Since 1973 the pace of innovation, as measured by TFP growth, has slowed. Prior to 1973, TFP increased at an annual rate of 1.9 percent, but since then this growth rate has fallen to 0.7 percent. If TFP had continued growing at the pre-1973 trend and that productivity gain were reflected in workers’ compensation, compensation could be 51 percent higher, or about $18 per hour more than today’s average of $35.44 per hour. This calculation highlights that small changes in innovation and annual TFP growth lead to large differences in long-run standards of living.
There’s a clear recognition that innovation can be compromised if rules are redundant, inconsistent, or overlapping. And if you want to free up the private sector to innovate, we need to get that problem under control.
Average earnings growth tracks the growth of labor productivity, as Fact 1 illustrates. One implication of slowing productivity growth is that average earnings growth has slowed too. But for many Americans, the story is not just one of slowing gains but of outright declines in earnings, because increases in average wage growth have not been widely shared. Earnings for men in the middle of the income distribution have actually declined by around 28 percent since 1969 because of stagnating wages for those men that do work and because of declining employment rates.
Stagnating wages and declining employment opportunities for men are in part due to a failure to increase educational attainment. The market has signaled that education is extremely valuable: college graduates have roughly double the earnings of high school graduates. Indeed, even after accounting for the full costs of college attendance, the internal rate of return to completing a bachelor’s degree is 15.2 percent and exceeds other standard investments. The share of women receiving bachelor’s degrees has been on the rise but the rate of bachelor degree receipt among men has stagnated. In the late 1970s, about 27 percent of men aged twenty-five to thirty-four had graduated from college; since then, the share fell through the 1980s and has only recently approached the level it was thirty years ago.
Women have seen greater earnings increases than men because of rising rates of educational attainment and labor force participation, the entry of female workers to higherpaying professions, and longer work hours. In the past decade, however, wages of women have begun to stagnate as well.
There’s a clear recognition that innovation can be compromised if rules are redundant, inconsistent, or overlapping. And if you want to free up the private sector to innovate, we need to get that problem under control.
Effective government is important for fostering innovation. One role of the government is the approval of patents, which encourages innovation by allowing individuals to profit from their ideas. The time for approval of patents has nearly doubled since 1990, rising from 18.3 months to 35.3 months in 2010.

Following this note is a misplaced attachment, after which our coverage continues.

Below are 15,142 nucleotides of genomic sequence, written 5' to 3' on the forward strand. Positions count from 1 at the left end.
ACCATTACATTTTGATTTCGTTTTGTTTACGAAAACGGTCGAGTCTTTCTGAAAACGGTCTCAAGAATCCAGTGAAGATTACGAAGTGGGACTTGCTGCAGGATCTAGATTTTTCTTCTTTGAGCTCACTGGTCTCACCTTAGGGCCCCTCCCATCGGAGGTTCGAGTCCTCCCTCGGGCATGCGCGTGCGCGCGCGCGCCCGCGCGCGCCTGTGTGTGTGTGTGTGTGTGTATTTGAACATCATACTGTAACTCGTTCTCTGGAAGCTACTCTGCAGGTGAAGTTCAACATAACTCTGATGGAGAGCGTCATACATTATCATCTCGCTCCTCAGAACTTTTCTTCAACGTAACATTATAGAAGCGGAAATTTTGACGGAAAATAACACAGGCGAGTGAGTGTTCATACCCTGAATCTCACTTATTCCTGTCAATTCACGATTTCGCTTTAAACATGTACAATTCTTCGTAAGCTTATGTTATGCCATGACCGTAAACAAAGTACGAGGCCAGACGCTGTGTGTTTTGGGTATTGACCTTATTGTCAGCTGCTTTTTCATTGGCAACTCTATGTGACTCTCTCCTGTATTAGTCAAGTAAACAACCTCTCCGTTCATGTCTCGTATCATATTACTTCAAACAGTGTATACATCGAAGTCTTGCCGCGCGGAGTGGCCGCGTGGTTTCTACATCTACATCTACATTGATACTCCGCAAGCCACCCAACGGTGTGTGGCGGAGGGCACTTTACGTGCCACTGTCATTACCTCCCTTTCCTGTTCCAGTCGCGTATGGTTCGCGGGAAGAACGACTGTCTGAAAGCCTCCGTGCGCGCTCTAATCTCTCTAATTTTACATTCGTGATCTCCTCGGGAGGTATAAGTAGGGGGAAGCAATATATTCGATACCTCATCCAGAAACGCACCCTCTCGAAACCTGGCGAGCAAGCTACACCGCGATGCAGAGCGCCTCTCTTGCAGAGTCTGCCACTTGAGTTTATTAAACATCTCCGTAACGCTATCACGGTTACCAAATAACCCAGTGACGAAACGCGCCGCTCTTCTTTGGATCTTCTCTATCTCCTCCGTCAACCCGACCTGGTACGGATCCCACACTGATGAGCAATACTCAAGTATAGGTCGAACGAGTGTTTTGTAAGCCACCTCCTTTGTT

Governments also need to establish a regulatory environment that reduces uncertainty for innovators and that reduces barriers to innovation. Regulations exist to protect the health and welfare of us all, but those benefits must be weighed against the costs to consumers and businesses of complying with those rules.
Work changes not at the pace of the new enabling technologies that enter it but at the pace that organizations change to take them up. And that’s slower. It’s slower to change bureaucracies around.
Barriers to innovation also exist within the private sector. Sometimes great ideas can be stymied by organizations that are resistant to change, and it is often the case that technologies are developed for which there is no existing infrastructure. Many businesses have not yet figured out how tools such as the iPad or social networking programs like Facebook can be used to make workers more productive; nor have many figured out how to use many emerging health technologies so that benefits exceed costs.
I’m sure we are missing out on opportunities that could be supported if we were in a more favorable environment– because it’s very hard to assess when you look at a proposal whether, in fact, this is going to be a successful new innovation. Sometimes it’s the wacky science that you most don’t want to miss supporting. Yet wacky science at a time where you’re only funding one out of six grants may be difficult for our peer review process to identify and say, yeah, we’re going to do that–even though it means not doing some very solid, established science that’s in the same pool.